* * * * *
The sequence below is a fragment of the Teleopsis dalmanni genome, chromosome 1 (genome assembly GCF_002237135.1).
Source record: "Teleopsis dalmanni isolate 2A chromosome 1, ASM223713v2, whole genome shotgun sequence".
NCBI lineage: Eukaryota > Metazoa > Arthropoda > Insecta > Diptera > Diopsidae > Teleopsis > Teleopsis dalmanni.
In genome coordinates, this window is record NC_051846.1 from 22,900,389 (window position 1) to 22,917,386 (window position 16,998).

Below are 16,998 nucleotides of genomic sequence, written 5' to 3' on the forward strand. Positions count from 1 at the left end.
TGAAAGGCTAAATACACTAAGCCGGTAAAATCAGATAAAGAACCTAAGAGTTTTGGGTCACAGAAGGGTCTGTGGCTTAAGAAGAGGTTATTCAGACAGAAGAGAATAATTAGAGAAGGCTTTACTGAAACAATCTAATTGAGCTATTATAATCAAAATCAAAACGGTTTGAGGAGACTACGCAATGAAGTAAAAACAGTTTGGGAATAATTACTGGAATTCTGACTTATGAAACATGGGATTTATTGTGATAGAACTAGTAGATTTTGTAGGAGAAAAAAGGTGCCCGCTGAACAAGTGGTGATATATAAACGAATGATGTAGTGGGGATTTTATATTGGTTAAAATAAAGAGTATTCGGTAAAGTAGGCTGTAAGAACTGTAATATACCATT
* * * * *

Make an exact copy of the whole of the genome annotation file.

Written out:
The sequence below is a fragment of the Teleopsis dalmanni genome, chromosome 1 (genome assembly GCF_002237135.1).
Source record: "Teleopsis dalmanni isolate 2A chromosome 1, ASM223713v2, whole genome shotgun sequence".
NCBI lineage: Eukaryota > Metazoa > Arthropoda > Insecta > Diptera > Diopsidae > Teleopsis > Teleopsis dalmanni.
In genome coordinates, this window is record NC_051846.1 from 22,900,389 (window position 1) to 22,917,386 (window position 16,998).

Below are 16,998 nucleotides of genomic sequence, written 5' to 3' on the forward strand. Positions count from 1 at the left end.
TGAAAGGCTAAATACACTAAGCCGGTAAAATCAGATAAAGAACCTAAGAGTTTTGGGTCACAGAAGGGTCTGTGGCTTAAGAAGAGGTTATTCAGACAGAAGAGAATAATTAGAGAAGGCTTTACTGAAACAATCTAATTGAGCTATTATAATCAAAATCAAAACGGTTTGAGGAGACTACGCAATGAAGTAAAAACAGTTTGGGAATAATTACTGGAATTCTGACTTATGAAACATGGGATTTATTGTGATAGAACTAGTAGATTTTGTAGGAGAAAAAAGGTGCCCGCTGAACAAGTGGTGATATATAAACGAATGATGTAGTGGGGATTTTATATTGGTTAAAATAAAGAGTATTCGGTAAAGTAGGCTGTAAGAACTGTAATATACCATT